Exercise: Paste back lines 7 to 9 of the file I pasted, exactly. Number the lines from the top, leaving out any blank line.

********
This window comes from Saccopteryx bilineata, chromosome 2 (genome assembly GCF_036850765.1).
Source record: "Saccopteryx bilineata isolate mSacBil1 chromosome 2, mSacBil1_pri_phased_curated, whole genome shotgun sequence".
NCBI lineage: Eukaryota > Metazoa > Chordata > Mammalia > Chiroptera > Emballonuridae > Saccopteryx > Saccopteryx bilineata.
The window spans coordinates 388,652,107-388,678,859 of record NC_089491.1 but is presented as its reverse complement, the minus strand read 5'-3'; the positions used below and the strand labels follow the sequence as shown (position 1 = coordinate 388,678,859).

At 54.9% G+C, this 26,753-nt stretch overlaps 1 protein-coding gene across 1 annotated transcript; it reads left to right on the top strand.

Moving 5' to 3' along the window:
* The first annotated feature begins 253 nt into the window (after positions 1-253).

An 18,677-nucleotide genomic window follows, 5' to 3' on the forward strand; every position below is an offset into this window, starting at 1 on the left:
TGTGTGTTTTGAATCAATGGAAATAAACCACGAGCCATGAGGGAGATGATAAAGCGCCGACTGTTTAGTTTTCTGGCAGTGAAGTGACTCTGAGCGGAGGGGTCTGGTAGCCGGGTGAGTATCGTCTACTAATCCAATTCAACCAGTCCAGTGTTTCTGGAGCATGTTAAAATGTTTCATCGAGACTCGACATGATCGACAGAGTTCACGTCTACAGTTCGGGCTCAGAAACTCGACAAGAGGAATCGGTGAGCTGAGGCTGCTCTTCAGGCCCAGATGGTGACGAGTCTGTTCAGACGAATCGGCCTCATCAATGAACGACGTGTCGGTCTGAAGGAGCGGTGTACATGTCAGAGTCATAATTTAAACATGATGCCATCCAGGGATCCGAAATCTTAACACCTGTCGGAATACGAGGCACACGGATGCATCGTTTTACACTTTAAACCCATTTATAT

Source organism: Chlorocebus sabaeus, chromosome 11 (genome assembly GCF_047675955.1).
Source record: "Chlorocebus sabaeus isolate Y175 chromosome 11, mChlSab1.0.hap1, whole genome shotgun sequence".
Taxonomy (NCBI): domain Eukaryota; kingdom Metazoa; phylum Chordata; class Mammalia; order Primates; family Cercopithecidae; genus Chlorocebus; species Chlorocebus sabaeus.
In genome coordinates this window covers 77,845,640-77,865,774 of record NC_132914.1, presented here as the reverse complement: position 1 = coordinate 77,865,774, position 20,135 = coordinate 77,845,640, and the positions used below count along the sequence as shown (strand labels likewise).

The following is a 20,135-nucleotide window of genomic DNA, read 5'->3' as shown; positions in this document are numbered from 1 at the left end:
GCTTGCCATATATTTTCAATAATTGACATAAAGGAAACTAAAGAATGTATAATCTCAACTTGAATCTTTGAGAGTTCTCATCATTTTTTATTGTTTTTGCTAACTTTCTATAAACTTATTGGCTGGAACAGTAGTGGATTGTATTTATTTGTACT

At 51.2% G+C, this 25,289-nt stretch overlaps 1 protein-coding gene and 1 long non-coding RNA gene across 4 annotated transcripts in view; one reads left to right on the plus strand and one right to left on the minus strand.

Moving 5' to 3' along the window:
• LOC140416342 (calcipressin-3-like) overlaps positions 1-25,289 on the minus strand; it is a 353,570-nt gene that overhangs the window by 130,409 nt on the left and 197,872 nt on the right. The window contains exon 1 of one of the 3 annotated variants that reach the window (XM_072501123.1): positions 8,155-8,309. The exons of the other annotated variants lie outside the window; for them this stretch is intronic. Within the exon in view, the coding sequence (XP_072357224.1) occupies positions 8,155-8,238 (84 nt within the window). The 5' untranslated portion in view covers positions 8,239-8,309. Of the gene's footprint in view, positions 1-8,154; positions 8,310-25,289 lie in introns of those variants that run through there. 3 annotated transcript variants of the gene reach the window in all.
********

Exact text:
* The first annotated feature begins 253 nt into the window (after positions 1-253).

An 18,677-nucleotide genomic window follows, 5' to 3' on the forward strand; every position below is an offset into this window, starting at 1 on the left:
TGTGTGTTTTGAATCAATGGAAATAAACCACGAGCCATGAGGGAGATGATAAAGCGCCGACTGTTTAGTTTTCTGGCAGTGAAGTGACTCTGAGCGGAGGGGTCTGGTAGCCGGGTGAGTATCGTCTACTAATCCAATTCAACCAGTCCAGTGTTTCTGGAGCATGTTAAAATGTTTCATCGAGACTCGACATGATCGACAGAGTTCACGTCTACAGTTCGGGCTCAGAAACTCGACAAGAGGAATCGGTGAGCTGAGGCTGCTCTTCAGGCCCAGATGGTGACGAGTCTGTTCAGACGAATCGGCCTCATCAATGAACGACGTGTCGGTCTGAAGGAGCGGTGTACATGTCAGAGTCATAATTTAAACATGATGCCATCCAGGGATCCGAAATCTTAACACCTGTCGGAATACGAGGCACACGGATGCATCGTTTTACACTTTAAACCCATTTATAT